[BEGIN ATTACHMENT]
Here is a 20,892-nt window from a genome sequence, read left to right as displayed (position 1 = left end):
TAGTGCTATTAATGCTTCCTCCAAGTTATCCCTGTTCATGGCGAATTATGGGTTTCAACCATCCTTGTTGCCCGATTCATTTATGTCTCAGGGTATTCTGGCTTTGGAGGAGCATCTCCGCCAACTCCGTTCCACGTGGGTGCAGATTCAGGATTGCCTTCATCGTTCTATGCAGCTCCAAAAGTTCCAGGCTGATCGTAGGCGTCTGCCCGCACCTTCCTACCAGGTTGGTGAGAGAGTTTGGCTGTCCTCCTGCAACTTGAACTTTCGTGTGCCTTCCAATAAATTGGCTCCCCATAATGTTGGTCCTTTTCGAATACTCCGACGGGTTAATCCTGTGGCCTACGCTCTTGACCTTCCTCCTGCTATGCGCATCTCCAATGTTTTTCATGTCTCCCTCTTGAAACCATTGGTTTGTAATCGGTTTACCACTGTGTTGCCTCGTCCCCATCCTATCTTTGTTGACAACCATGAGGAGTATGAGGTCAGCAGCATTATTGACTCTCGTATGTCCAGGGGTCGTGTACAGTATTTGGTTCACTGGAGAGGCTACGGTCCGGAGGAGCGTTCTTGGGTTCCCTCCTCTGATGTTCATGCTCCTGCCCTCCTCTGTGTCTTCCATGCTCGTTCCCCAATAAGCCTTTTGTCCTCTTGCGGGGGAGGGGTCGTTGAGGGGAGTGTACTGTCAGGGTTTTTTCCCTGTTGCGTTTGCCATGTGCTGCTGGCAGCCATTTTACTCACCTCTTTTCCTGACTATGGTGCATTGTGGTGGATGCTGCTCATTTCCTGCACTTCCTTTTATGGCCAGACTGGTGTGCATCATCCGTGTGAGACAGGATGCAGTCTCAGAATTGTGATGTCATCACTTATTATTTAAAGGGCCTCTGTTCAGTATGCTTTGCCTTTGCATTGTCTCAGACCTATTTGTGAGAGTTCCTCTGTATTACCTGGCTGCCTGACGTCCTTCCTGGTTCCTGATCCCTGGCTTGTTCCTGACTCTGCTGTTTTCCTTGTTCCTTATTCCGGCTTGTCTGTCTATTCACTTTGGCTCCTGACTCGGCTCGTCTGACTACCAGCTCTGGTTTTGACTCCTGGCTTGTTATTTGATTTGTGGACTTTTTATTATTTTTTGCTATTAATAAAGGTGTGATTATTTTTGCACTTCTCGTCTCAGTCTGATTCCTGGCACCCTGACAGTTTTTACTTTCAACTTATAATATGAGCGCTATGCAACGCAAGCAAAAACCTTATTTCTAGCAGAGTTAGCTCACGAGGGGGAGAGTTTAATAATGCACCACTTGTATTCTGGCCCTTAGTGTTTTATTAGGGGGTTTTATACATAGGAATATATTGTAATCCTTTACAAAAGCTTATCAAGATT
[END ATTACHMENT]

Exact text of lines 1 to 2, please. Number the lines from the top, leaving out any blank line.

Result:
Here is a 20,892-nt window from a genome sequence, read left to right as displayed (position 1 = left end):
TAGTGCTATTAATGCTTCCTCCAAGTTATCCCTGTTCATGGCGAATTATGGGTTTCAACCATCCTTGTTGCCCGATTCATTTATGTCTCAGGGTATTCTGGCTTTGGAGGAGCATCTCCGCCAACTCCGTTCCACGTGGGTGCAGATTCAGGATTGCCTTCATCGTTCTATGCAGCTCCAAAAGTTCCAGGCTGATCGTAGGCGTCTGCCCGCACCTTCCTACCAGGTTGGTGAGAGAGTTTGGCTGTCCTCCTGCAACTTGAACTTTCGTGTGCCTTCCAATAAATTGGCTCCCCATAATGTTGGTCCTTTTCGAATACTCCGACGGGTTAATCCTGTGGCCTACGCTCTTGACCTTCCTCCTGCTATGCGCATCTCCAATGTTTTTCATGTCTCCCTCTTGAAACCATTGGTTTGTAATCGGTTTACCACTGTGTTGCCTCGTCCCCATCCTATCTTTGTTGACAACCATGAGGAGTATGAGGTCAGCAGCATTATTGACTCTCGTATGTCCAGGGGTCGTGTACAGTATTTGGTTCACTGGAGAGGCTACGGTCCGGAGGAGCGTTCTTGGGTTCCCTCCTCTGATGTTCATGCTCCTGCCCTCCTCTGTGTCTTCCATGCTCGTTCCCCAATAAGCCTTTTGTCCTCTTGCGGGGGAGGGGTCGTTGAGGGGAGTGTACTGTCAGGGTTTTTTCCCTGTTGCGTTTGCCATGTGCTGCTGGCAGCCATTTTACTCACCTCTTTTCCTGACTATGGTGCATTGTGGTGGATGCTGCTCATTTCCTGCACTTCCTTTTATGGCCAGACTGGTGTGCATCATCCGTGTGAGACAGGATGCAGTCTCAGAATTGTGATGTCATCACTTATTATTTAAAGGGCCTCTGTTCAGTATGCTTTGCCTTTGCATTGTCTCAGACCTATTTGTGAGAGTTCCTCTGTATTACCTGGCTGCCTGACGTCCTTCCTGGTTCCTGATCCCTGGCTTGTTCCTGACTCTGCTGTTTTCCTTGTTCCTTATTCCGGCTTGTCTGTCTATTCACTTTGGCTCCTGACTCGGCTCGTCTGACTACCAGCTCTGGTTTTGACTCCTGGCTTGTTATTTGATTTGTGGACTTTTTATTATTTTTTGCTATTAATAAAGGTGTGATTATTTTTGCACTTCTCGTCTCAGTCTGATTCCTGGCACCCTGACAGTTTTTACTTTCAACTTATAATATGAGCGCTATGCAACGCAAGCAAAAACCTTATTTCTAGCAGAGTTAGCTCACGAGGGGGAGAGTTTAATAATGCACCACTTGTATTCTGGCCCTTAGTGTTTTATTAGGGGGTTTTATACATAGGAATATATTGTAATCCTTTACAAAAGCTTATCAAGATT